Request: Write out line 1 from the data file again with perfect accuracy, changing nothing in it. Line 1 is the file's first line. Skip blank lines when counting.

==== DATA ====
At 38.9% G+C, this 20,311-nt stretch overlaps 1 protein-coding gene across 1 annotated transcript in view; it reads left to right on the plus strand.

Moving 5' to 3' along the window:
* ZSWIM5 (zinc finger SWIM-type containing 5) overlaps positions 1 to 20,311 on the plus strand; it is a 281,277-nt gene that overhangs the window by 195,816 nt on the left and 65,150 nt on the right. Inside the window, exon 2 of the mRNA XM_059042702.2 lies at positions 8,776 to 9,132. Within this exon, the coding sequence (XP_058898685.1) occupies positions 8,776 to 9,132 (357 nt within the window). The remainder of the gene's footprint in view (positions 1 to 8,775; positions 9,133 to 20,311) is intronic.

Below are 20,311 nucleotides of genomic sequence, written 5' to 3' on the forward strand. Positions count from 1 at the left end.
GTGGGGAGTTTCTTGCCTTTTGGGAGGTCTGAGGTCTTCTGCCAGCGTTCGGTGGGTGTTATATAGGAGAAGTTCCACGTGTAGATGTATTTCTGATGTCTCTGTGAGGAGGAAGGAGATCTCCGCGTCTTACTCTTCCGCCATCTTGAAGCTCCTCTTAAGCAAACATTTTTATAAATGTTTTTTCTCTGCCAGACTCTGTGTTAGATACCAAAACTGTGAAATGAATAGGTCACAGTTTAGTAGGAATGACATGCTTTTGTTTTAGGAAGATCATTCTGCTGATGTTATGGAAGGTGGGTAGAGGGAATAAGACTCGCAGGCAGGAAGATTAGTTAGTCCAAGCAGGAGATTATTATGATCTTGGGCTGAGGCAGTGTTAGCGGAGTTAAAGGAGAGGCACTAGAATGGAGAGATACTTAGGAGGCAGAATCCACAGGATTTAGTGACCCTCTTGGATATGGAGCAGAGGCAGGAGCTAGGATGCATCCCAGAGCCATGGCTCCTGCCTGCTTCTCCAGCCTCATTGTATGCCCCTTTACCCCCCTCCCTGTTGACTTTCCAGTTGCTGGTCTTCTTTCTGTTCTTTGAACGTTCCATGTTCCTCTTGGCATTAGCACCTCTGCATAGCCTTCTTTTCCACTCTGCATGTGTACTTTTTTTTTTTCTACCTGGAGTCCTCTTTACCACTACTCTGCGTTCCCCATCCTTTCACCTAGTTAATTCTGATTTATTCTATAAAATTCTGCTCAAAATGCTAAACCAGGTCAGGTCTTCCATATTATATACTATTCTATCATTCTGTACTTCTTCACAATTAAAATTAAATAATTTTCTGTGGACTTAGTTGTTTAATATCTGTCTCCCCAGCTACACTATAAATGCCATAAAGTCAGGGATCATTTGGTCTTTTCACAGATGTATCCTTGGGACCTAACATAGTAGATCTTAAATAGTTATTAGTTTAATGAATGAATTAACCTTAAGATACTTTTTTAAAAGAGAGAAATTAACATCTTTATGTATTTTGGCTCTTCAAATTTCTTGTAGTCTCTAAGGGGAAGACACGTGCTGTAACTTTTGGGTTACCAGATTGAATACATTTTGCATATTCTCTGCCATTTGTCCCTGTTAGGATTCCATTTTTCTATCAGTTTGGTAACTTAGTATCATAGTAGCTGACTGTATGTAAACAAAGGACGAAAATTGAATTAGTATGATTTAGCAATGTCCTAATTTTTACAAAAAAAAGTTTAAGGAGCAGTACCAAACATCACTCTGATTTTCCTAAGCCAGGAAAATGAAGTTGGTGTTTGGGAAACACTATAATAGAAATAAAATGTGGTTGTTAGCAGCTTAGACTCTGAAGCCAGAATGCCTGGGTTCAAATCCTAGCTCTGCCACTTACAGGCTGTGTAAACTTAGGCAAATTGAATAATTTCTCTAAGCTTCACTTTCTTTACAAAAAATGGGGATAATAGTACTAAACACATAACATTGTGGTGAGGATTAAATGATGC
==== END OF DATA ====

At 38.9% G+C, this 20,311-nt stretch overlaps 1 protein-coding gene across 1 annotated transcript in view; it reads left to right on the plus strand.